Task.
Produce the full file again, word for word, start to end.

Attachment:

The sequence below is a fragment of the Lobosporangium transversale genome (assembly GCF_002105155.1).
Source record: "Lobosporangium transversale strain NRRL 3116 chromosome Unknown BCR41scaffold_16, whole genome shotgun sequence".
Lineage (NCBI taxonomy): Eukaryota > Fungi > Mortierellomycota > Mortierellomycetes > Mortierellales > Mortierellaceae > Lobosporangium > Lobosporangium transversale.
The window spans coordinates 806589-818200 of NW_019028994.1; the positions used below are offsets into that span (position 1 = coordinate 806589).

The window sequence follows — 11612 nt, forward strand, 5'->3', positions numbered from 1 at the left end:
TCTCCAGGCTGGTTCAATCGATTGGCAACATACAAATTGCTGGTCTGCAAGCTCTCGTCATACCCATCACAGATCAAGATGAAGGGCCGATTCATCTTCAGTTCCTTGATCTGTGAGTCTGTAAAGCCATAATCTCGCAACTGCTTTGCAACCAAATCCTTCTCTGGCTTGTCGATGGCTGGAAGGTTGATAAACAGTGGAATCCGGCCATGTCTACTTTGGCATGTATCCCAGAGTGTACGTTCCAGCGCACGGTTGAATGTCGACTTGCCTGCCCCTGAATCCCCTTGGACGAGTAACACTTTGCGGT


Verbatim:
The sequence below is a fragment of the Lobosporangium transversale genome (assembly GCF_002105155.1).
Source record: "Lobosporangium transversale strain NRRL 3116 chromosome Unknown BCR41scaffold_16, whole genome shotgun sequence".
Lineage (NCBI taxonomy): Eukaryota > Fungi > Mortierellomycota > Mortierellomycetes > Mortierellales > Mortierellaceae > Lobosporangium > Lobosporangium transversale.
The window spans coordinates 806589-818200 of NW_019028994.1; the positions used below are offsets into that span (position 1 = coordinate 806589).

The window sequence follows — 11612 nt, forward strand, 5'->3', positions numbered from 1 at the left end:
TCTCCAGGCTGGTTCAATCGATTGGCAACATACAAATTGCTGGTCTGCAAGCTCTCGTCATACCCATCACAGATCAAGATGAAGGGCCGATTCATCTTCAGTTCCTTGATCTGTGAGTCTGTAAAGCCATAATCTCGCAACTGCTTTGCAACCAAATCCTTCTCTGGCTTGTCGATGGCTGGAAGGTTGATAAACAGTGGAATCCGGCCATGTCTACTTTGGCATGTATCCCAGAGTGTACGTTCCAGCGCACGGTTGAATGTCGACTTGCCTGCCCCTGAATCCCCTTGGACGAGTAACACTTTGCGGT